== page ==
Wednesday, January 27, 2010


In 2009, the Spurlock Museum was awarded accreditation by the American Association of Museums. This is the highest national award a museum can receive, and I'll tell you, the process was NOT an easy, short, or simple one. Our preparation began almost as soon as we opened the new Spurlock Museum building in 2002. First, we spent months filling out a preliminary self-study. This forced us to think about how we run all the different aspects of the Museum and plan for areas where improvement or expansion was necessary. We checked everything, including written policies, educational programs, artifact preservation and storage procedures, information storage, volunteers, security, finances, and exhibit creation.

This self-study was then sent to the American Association of Museums and evaluated. We were told that our self-study proved we were ready for step two, which was the completion of a questionnaire that took us a year to finish. This document asked for incredibly detailed information and lots of pictures. We're talking literally thousands of pages of information....multiple four-inch, three-ring binders.

Once step two was approved, we moved to step three: a site visit by peer advisors, who talked to the staff members about their work and asked specific questions they still had after reading our answers to the questionnaire.

After step three, we waited for the advisors to write their report and the accreditation committee to read it and come to a decision. There was a lot of whooping and hollering the day the news came in!

What does all this mean? It means the Museum has received what every professional institution wants: recognition by its peers that it is following best practices. Of over 17,000 museums in the U.S., only about 775 are accredited. It allows institutions with traveling exhibits to know we have a trustworthy and appropriate venue. It adds to the prestige of the University. It's the Oscar of the Museum world. I'd start thanking everyone who is a part of this incredible staff (and, trust me, none of them are "the little people"), but the orchestra would start playing about halfway through...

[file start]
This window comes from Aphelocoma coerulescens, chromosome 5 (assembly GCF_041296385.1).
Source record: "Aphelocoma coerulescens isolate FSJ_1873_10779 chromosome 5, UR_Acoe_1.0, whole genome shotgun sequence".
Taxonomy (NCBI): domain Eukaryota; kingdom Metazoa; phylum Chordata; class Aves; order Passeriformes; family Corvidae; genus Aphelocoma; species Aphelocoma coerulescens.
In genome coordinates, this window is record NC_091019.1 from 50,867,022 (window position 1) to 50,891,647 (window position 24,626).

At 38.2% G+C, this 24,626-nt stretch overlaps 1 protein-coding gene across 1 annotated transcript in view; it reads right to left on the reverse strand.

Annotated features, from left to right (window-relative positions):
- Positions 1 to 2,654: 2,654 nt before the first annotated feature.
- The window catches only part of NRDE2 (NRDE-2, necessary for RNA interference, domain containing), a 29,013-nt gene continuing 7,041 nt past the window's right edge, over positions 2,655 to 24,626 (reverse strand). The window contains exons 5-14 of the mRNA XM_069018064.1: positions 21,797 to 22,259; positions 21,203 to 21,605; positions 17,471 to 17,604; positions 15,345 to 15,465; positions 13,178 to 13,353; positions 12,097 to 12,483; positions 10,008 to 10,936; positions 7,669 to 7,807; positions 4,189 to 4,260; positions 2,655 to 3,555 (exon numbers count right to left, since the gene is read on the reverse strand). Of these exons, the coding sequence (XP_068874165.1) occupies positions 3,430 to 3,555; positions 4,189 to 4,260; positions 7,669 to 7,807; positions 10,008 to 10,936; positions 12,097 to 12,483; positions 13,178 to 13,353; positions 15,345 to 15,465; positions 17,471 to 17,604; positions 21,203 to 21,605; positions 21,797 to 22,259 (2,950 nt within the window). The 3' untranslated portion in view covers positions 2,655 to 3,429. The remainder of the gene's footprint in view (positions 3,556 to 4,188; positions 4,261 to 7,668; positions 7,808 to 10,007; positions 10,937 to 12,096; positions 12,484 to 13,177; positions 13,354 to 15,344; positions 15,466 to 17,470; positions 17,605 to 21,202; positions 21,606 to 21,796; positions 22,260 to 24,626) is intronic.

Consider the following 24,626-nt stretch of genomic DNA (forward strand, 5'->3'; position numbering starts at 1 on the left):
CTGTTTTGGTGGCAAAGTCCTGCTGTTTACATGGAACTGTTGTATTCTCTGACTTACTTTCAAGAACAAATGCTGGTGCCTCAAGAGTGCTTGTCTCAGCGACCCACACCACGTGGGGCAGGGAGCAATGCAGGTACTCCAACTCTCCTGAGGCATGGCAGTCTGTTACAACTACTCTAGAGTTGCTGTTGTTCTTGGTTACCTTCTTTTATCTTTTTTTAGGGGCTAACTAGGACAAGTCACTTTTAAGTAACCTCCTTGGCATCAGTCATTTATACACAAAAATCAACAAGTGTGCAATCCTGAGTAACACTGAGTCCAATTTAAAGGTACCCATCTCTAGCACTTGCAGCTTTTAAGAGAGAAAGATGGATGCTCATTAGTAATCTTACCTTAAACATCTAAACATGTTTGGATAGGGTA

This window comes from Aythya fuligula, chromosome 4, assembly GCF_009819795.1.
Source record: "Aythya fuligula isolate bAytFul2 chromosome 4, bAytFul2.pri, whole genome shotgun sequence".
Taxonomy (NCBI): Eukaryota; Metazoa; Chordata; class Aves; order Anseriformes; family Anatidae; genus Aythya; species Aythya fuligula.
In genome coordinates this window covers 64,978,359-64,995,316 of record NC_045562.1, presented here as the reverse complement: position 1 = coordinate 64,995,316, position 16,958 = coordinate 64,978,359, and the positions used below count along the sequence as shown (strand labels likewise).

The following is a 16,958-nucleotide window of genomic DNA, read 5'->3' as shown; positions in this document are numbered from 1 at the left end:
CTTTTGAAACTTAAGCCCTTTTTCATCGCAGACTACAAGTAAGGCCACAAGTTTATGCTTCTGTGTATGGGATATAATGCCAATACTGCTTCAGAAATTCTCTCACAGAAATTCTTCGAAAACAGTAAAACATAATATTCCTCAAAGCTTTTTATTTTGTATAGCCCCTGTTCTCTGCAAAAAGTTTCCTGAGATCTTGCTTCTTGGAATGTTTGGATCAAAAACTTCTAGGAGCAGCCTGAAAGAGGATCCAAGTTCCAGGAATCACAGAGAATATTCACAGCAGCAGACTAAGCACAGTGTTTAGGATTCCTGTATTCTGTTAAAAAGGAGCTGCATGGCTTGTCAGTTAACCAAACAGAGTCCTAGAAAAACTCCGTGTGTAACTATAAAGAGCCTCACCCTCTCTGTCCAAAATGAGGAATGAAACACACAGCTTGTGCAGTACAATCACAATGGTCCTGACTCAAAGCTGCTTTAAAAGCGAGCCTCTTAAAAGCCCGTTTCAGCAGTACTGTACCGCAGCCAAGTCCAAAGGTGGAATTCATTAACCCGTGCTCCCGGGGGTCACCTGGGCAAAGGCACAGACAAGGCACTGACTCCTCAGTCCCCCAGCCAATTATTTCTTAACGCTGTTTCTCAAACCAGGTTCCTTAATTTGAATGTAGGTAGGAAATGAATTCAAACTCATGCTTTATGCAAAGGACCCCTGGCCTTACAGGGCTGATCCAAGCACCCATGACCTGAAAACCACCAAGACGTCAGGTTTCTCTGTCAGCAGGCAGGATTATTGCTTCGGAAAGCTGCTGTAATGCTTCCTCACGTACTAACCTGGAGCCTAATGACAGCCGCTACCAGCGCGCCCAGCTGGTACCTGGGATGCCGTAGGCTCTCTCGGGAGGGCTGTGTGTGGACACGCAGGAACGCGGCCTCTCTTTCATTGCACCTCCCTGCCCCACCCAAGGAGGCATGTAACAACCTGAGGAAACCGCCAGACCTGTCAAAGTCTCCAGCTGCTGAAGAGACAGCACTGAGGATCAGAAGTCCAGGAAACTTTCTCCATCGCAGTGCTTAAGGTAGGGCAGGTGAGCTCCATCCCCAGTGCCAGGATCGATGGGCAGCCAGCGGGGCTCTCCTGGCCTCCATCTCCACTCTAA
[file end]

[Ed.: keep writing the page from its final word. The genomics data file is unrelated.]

Friday, January 22, 2010

The Chanute Air Museum has applied for a 2010 CAP Assessment to to help the museum more professionally protect and preserve its collections.

Thursday, January 7, 2010

Staerkel Planetarium to reopen in February

The William M. Staerkel Planetarium at Parkland College will be closed for the month of January for needed maintenance. In addition to the replacement of the carpeting in the dome, the dome itself will be cleaned and repainted. The new paint will effectively reduce the reflectance of the dome ahead of the installation of a full-dome digital video system, scheduled for the summer of 2010. The first weekend for public shows will be February 5/6. A full schedule appears at Photos of the maintenance work can be found on the Staerkel Planetarium's Facebook site.